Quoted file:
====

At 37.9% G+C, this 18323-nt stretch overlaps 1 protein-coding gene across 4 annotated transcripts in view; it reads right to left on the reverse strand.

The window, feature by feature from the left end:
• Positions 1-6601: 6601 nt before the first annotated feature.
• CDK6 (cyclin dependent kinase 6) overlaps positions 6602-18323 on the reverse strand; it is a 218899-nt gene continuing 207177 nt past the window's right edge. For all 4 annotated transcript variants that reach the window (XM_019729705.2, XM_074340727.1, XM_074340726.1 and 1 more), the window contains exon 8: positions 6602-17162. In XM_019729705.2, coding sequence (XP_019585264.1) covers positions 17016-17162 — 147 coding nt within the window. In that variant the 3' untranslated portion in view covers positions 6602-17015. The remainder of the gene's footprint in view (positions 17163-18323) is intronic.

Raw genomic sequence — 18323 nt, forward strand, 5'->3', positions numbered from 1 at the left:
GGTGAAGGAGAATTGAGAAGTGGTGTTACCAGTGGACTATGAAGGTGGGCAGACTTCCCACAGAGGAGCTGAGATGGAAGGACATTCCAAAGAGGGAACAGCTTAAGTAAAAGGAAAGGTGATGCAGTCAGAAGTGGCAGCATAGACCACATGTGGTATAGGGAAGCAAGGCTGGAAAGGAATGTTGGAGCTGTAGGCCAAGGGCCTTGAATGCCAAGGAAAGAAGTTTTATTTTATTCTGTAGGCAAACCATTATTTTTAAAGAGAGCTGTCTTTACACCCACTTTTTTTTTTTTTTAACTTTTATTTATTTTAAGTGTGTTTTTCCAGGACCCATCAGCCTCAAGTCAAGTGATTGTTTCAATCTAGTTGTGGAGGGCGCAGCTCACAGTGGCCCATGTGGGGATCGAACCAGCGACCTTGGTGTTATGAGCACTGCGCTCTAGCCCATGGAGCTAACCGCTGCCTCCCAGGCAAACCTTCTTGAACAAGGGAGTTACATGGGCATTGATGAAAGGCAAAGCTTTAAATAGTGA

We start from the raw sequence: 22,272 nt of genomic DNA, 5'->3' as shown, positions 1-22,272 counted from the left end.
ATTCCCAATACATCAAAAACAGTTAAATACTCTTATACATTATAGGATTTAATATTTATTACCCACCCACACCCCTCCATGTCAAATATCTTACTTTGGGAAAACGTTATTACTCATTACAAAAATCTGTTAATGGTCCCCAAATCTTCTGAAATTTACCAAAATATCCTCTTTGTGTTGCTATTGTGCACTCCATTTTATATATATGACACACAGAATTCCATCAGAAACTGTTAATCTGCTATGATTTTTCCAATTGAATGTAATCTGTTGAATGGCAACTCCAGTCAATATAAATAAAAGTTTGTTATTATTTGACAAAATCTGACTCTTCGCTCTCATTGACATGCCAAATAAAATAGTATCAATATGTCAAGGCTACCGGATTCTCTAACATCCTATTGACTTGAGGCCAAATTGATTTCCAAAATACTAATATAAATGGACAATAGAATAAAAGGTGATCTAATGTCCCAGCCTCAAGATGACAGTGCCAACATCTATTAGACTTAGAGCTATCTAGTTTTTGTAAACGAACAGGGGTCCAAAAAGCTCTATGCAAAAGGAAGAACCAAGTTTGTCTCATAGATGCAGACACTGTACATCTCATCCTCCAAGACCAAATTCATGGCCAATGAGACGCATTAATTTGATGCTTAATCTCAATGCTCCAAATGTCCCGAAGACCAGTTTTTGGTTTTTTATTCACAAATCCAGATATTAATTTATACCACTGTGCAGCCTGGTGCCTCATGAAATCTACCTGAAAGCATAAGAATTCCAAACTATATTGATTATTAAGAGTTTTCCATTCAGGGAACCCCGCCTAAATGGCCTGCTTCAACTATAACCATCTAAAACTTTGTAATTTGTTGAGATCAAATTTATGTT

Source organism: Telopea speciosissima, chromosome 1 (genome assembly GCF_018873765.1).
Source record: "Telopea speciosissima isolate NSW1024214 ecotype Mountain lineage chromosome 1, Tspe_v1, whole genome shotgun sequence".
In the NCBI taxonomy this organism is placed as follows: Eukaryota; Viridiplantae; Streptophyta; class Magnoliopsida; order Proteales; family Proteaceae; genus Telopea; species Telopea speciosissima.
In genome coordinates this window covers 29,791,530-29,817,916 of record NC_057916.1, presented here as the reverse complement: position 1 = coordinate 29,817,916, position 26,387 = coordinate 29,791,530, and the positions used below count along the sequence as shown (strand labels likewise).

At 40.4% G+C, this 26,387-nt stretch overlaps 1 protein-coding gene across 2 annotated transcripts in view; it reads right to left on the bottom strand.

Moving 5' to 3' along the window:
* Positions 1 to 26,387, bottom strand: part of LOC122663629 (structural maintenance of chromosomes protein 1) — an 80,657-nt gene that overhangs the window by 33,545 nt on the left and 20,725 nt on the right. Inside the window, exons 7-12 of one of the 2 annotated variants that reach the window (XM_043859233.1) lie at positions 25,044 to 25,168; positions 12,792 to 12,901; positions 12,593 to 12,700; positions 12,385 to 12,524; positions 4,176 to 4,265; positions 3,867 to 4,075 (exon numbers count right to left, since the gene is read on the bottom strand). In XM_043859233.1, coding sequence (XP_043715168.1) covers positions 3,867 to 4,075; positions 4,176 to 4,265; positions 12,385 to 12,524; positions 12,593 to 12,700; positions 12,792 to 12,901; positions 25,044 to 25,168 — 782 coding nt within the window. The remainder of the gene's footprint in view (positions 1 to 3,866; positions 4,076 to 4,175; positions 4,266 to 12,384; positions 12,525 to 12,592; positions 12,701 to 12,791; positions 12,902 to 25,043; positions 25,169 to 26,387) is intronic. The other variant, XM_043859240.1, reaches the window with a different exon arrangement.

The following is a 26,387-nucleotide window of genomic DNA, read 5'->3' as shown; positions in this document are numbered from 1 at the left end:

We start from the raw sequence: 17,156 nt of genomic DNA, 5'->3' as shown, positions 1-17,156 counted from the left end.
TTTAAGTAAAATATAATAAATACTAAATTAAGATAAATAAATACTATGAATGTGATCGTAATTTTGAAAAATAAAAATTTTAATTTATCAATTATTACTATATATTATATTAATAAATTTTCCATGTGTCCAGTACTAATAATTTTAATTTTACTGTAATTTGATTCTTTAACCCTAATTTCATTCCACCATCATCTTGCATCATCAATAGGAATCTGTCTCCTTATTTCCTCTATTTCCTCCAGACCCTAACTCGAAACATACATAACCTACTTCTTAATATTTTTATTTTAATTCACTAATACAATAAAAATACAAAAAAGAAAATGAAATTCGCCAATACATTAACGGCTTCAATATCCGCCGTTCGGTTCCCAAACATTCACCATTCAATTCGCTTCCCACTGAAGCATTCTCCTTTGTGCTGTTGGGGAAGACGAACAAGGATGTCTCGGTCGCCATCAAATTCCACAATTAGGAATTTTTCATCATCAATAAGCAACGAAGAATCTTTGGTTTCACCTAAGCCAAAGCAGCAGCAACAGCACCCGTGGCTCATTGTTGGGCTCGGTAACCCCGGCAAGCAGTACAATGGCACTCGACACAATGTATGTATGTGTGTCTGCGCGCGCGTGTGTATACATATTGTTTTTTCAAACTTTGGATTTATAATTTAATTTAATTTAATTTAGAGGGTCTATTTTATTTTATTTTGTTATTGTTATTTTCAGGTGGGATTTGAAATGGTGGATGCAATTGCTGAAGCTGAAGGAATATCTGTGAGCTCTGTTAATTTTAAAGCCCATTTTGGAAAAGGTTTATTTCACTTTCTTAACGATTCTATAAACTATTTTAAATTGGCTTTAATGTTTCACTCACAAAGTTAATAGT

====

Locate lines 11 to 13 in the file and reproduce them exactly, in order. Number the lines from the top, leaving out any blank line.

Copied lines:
In the NCBI taxonomy this organism is placed as follows: Eukaryota; Viridiplantae; Streptophyta; class Magnoliopsida; order Proteales; family Proteaceae; genus Telopea; species Telopea speciosissima.
In genome coordinates this window covers 29,791,530-29,817,916 of record NC_057916.1, presented here as the reverse complement: position 1 = coordinate 29,817,916, position 26,387 = coordinate 29,791,530, and the positions used below count along the sequence as shown (strand labels likewise).

At 40.4% G+C, this 26,387-nt stretch overlaps 1 protein-coding gene across 2 annotated transcripts in view; it reads right to left on the bottom strand.